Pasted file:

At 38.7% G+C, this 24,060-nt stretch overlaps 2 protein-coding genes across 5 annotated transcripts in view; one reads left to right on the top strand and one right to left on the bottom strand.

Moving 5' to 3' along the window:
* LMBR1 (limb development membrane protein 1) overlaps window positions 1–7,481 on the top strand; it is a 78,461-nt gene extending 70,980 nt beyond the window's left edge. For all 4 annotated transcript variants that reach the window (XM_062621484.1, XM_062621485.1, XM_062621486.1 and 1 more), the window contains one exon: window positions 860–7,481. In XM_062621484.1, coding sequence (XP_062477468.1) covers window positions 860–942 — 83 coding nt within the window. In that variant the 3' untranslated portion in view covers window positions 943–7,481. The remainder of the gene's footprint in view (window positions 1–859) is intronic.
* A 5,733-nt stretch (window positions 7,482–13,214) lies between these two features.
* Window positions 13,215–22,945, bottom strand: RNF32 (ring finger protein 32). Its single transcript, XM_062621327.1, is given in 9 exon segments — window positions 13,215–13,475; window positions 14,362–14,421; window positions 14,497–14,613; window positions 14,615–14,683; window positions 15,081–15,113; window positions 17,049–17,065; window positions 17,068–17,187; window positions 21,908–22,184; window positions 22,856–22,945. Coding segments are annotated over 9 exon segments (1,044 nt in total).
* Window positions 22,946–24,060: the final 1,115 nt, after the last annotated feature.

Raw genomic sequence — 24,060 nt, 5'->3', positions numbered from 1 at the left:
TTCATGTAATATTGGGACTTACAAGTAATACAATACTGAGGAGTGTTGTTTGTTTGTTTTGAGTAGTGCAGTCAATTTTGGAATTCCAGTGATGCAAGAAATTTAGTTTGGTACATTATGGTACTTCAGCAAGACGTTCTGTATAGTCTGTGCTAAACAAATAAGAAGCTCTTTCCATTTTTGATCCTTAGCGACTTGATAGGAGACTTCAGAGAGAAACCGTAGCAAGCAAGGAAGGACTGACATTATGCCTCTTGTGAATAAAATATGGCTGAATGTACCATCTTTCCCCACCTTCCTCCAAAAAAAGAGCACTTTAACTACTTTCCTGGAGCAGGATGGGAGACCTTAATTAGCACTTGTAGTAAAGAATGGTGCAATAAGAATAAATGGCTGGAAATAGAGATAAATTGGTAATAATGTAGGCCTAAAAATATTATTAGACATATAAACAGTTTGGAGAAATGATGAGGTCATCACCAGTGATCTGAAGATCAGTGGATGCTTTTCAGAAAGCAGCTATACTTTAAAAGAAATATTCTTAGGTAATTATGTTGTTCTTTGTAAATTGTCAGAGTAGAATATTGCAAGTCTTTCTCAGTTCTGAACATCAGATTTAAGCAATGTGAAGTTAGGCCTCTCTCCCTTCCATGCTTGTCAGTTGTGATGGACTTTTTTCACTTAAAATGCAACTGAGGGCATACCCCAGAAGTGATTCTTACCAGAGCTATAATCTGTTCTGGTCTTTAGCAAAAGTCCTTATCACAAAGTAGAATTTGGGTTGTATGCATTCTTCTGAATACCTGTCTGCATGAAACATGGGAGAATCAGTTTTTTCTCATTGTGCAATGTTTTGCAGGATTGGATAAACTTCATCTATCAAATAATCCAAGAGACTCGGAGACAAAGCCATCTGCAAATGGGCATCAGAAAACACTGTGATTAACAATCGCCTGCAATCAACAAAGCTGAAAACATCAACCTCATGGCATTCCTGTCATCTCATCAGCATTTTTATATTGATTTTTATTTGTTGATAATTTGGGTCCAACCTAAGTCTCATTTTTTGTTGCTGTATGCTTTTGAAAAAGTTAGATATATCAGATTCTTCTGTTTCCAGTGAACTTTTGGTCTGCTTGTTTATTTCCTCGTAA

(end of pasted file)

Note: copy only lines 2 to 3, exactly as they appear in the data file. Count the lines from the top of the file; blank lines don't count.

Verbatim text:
Moving 5' to 3' along the window:
* LMBR1 (limb development membrane protein 1) overlaps window positions 1–7,481 on the top strand; it is a 78,461-nt gene extending 70,980 nt beyond the window's left edge. For all 4 annotated transcript variants that reach the window (XM_062621484.1, XM_062621485.1, XM_062621486.1 and 1 more), the window contains one exon: window positions 860–7,481. In XM_062621484.1, coding sequence (XP_062477468.1) covers window positions 860–942 — 83 coding nt within the window. In that variant the 3' untranslated portion in view covers window positions 943–7,481. The remainder of the gene's footprint in view (window positions 1–859) is intronic.